New Delhi hopefully understands the dangers of buying into Bhattarai’s version of trends and events, because his is a recipe for further polarisation of Nepali society, leading either towards another collapse of the CA or delivering a constitution with inbuilt seeds of discord. The failure of the second CA would lead to a further pushback of stability and growth in this entire quadrant of Southasia, to the long-term detriment of not only Nepal but also Uttar Pradesh and Bihar. Further, the rigid positions such as Bhattarai’s are likely to contribute to the rise to extremism in Nepal, including of the religious variety.

The 12 points

Much of Bhattarai’s wooing of New Delhi’s policymakers is linked to the tie that binds New Delhi to the 12-point agreement of 2005, which helped bring the Maoists above-ground. But the NC-UML are also parties to the agreement, and their interpretation should count. Further, the Maoists have broken up into several parts since 2005, so Bhattarai can hardly claim monopoly of representation. Also, the Madhesi Morcha parties which are so much a part of the present polity are nowhere in that agreement, which itself dilutes its relevance.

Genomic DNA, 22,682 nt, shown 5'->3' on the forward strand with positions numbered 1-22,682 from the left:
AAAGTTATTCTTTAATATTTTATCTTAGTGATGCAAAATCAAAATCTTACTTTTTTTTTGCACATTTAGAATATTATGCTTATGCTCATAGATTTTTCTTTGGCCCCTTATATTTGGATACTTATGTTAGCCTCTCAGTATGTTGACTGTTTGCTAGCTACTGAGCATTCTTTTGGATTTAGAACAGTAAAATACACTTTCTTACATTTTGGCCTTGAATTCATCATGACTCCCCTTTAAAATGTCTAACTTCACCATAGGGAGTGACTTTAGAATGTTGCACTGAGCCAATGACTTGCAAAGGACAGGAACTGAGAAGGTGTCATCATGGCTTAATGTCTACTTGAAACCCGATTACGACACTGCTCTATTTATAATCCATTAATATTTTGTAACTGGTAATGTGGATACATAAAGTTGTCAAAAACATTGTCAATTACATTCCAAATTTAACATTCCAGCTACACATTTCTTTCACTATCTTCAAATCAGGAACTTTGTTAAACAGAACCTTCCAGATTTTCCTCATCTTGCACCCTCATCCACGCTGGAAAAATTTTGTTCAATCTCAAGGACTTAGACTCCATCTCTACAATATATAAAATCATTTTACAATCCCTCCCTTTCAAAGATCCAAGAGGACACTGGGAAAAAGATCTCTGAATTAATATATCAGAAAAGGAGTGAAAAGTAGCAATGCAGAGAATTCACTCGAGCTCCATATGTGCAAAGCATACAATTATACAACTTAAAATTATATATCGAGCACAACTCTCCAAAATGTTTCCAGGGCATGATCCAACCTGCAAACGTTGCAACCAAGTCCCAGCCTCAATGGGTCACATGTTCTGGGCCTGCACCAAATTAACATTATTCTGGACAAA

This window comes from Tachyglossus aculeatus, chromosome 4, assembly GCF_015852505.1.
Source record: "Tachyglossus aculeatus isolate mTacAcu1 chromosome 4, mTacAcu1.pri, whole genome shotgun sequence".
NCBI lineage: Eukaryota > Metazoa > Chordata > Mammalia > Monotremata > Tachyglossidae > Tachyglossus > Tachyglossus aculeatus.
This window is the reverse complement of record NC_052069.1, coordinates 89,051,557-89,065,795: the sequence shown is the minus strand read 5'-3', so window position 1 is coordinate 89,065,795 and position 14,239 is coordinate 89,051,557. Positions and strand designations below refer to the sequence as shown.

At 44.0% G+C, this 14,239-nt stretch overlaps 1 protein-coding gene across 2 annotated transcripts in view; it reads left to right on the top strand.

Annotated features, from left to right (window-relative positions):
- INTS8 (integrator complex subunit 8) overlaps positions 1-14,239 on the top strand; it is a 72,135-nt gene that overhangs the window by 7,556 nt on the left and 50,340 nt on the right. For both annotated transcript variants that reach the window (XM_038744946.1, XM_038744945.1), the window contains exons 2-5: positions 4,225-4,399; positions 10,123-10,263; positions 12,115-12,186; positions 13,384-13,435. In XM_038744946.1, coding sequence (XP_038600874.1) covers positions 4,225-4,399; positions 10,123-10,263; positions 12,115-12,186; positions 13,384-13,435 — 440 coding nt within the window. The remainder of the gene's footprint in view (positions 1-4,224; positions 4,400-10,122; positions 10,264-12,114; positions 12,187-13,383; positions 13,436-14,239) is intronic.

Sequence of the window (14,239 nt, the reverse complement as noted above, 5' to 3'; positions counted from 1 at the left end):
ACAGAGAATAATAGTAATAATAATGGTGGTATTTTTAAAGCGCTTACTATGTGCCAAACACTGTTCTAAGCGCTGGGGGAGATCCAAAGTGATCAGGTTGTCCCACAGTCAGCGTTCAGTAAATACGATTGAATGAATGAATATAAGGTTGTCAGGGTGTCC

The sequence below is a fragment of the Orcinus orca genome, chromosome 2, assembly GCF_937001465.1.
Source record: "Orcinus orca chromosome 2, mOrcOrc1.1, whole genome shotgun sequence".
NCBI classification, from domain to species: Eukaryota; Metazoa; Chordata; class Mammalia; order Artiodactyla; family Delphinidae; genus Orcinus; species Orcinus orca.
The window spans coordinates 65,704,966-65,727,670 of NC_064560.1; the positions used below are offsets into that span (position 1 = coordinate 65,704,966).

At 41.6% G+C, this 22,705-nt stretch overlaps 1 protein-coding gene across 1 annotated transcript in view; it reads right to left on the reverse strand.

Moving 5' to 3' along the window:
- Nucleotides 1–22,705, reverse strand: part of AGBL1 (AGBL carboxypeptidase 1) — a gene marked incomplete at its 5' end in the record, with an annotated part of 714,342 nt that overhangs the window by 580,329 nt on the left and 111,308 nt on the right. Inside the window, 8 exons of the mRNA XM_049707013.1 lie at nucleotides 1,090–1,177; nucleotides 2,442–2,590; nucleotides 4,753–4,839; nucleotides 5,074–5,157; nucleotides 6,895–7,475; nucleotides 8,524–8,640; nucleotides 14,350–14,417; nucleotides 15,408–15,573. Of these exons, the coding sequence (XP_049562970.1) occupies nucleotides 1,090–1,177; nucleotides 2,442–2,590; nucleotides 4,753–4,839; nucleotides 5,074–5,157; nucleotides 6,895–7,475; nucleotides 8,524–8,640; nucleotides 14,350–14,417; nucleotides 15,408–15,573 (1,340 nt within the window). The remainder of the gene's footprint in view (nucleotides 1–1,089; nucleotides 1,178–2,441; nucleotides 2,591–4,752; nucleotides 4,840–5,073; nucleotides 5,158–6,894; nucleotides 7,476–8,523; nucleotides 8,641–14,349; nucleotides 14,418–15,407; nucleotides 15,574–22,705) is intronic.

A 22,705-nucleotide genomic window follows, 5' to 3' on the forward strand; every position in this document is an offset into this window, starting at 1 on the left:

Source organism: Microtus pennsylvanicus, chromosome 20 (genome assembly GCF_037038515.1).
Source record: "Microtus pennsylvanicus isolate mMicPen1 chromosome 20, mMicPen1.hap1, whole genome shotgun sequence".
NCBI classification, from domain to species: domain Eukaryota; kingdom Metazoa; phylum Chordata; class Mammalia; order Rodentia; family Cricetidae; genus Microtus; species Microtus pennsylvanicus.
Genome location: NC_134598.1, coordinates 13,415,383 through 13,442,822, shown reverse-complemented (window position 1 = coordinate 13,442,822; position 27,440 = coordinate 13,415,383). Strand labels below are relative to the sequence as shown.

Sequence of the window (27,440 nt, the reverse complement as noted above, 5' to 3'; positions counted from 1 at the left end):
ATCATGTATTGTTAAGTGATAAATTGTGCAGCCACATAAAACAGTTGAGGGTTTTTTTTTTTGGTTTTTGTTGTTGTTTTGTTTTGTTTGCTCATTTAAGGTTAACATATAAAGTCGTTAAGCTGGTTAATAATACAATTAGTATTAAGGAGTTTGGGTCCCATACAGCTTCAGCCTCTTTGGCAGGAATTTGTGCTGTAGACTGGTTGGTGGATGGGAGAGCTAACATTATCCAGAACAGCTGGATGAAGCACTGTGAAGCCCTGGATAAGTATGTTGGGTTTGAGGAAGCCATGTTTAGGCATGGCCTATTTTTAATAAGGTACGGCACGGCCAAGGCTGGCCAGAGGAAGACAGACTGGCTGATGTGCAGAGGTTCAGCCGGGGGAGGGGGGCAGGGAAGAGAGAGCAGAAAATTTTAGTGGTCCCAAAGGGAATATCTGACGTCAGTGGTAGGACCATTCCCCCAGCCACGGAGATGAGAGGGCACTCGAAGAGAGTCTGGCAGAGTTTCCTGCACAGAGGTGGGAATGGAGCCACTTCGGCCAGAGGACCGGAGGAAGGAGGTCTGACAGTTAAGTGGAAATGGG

Bhattarai’s most significant call in New Delhi was his invitation to the Indian state to be proactive on the peace process. But the goals of the 12-point agreement have already been met—the cantonments are long gone, and the transitional justice commissions have already been established according to the prejudiced dictates of Bhattarai’s own party. Opportunistically, he now would like to claim that the peace process is not over until the TRC has dealt with (and pardoned) all cases brought against accused perpetrators. This is a formula to keep Nepal in uncertainty for a long time and to make the CA irrelevant.

The roadblocker

After his return from Delhi, Bhattarai has emerged as the most vehement roadblock to agreement between the political forces (the NC-UML and the Maoist-Madhesi front) to proceed with the process of constitutionwriting. Within the UCPN (Maoist), he maintains that the time is now to vehemently confront (‘bhidnu’) the UML-Congress combine through street action and  ‘aandolan’.

Indeed, Bhattarai seems to be the most significant spoiler to constitution writing as of this writing. His stance is against the CA, focussed especially on blocking a compromise formula on federalism and provincial demarcation. As he stonewalls and filibusters, Bhattarai seems to be working overtime to destroy the opportunity gained by Nepal’s people to write their own constitution.